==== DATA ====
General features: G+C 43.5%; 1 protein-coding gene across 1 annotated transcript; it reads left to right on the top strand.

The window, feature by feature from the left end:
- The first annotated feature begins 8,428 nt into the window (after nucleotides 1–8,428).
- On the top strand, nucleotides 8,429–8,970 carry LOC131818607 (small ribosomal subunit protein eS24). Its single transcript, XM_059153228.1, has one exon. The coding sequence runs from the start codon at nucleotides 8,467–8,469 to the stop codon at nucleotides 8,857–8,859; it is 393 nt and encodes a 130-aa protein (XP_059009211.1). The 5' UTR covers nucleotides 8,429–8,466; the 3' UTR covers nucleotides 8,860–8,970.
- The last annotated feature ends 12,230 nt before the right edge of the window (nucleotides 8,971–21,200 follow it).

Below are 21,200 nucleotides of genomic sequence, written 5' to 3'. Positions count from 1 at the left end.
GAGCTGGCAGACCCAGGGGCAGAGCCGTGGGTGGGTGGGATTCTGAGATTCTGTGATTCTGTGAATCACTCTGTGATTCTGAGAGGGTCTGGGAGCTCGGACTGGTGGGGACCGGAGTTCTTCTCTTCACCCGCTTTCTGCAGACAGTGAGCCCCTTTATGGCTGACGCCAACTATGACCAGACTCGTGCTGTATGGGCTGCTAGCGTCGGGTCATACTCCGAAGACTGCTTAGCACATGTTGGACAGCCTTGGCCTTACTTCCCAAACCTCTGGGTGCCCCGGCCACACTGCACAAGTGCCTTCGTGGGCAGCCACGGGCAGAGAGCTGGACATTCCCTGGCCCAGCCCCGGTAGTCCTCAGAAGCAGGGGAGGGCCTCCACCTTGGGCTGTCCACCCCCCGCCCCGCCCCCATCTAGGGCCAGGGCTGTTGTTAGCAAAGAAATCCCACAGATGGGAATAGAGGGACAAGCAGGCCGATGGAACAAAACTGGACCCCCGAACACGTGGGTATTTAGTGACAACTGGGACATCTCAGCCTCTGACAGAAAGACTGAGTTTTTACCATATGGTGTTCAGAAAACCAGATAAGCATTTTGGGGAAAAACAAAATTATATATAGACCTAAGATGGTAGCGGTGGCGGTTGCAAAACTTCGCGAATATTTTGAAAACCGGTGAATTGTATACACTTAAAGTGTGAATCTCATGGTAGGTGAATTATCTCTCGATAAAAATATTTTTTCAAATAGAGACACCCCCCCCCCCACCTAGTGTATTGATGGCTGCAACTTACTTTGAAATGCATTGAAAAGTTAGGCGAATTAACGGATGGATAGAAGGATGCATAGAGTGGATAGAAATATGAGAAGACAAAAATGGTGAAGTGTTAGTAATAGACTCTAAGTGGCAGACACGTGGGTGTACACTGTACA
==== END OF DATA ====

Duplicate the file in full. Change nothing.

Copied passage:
General features: G+C 43.5%; 1 protein-coding gene across 1 annotated transcript; it reads left to right on the top strand.

The window, feature by feature from the left end:
- The first annotated feature begins 8,428 nt into the window (after nucleotides 1–8,428).
- On the top strand, nucleotides 8,429–8,970 carry LOC131818607 (small ribosomal subunit protein eS24). Its single transcript, XM_059153228.1, has one exon. The coding sequence runs from the start codon at nucleotides 8,467–8,469 to the stop codon at nucleotides 8,857–8,859; it is 393 nt and encodes a 130-aa protein (XP_059009211.1). The 5' UTR covers nucleotides 8,429–8,466; the 3' UTR covers nucleotides 8,860–8,970.
- The last annotated feature ends 12,230 nt before the right edge of the window (nucleotides 8,971–21,200 follow it).

Below are 21,200 nucleotides of genomic sequence, written 5' to 3'. Positions count from 1 at the left end.
GAGCTGGCAGACCCAGGGGCAGAGCCGTGGGTGGGTGGGATTCTGAGATTCTGTGATTCTGTGAATCACTCTGTGATTCTGAGAGGGTCTGGGAGCTCGGACTGGTGGGGACCGGAGTTCTTCTCTTCACCCGCTTTCTGCAGACAGTGAGCCCCTTTATGGCTGACGCCAACTATGACCAGACTCGTGCTGTATGGGCTGCTAGCGTCGGGTCATACTCCGAAGACTGCTTAGCACATGTTGGACAGCCTTGGCCTTACTTCCCAAACCTCTGGGTGCCCCGGCCACACTGCACAAGTGCCTTCGTGGGCAGCCACGGGCAGAGAGCTGGACATTCCCTGGCCCAGCCCCGGTAGTCCTCAGAAGCAGGGGAGGGCCTCCACCTTGGGCTGTCCACCCCCCGCCCCGCCCCCATCTAGGGCCAGGGCTGTTGTTAGCAAAGAAATCCCACAGATGGGAATAGAGGGACAAGCAGGCCGATGGAACAAAACTGGACCCCCGAACACGTGGGTATTTAGTGACAACTGGGACATCTCAGCCTCTGACAGAAAGACTGAGTTTTTACCATATGGTGTTCAGAAAACCAGATAAGCATTTTGGGGAAAAACAAAATTATATATAGACCTAAGATGGTAGCGGTGGCGGTTGCAAAACTTCGCGAATATTTTGAAAACCGGTGAATTGTATACACTTAAAGTGTGAATCTCATGGTAGGTGAATTATCTCTCGATAAAAATATTTTTTCAAATAGAGACACCCCCCCCCCCACCTAGTGTATTGATGGCTGCAACTTACTTTGAAATGCATTGAAAAGTTAGGCGAATTAACGGATGGATAGAAGGATGCATAGAGTGGATAGAAATATGAGAAGACAAAAATGGTGAAGTGTTAGTAATAGACTCTAAGTGGCAGACACGTGGGTGTACACTGTACA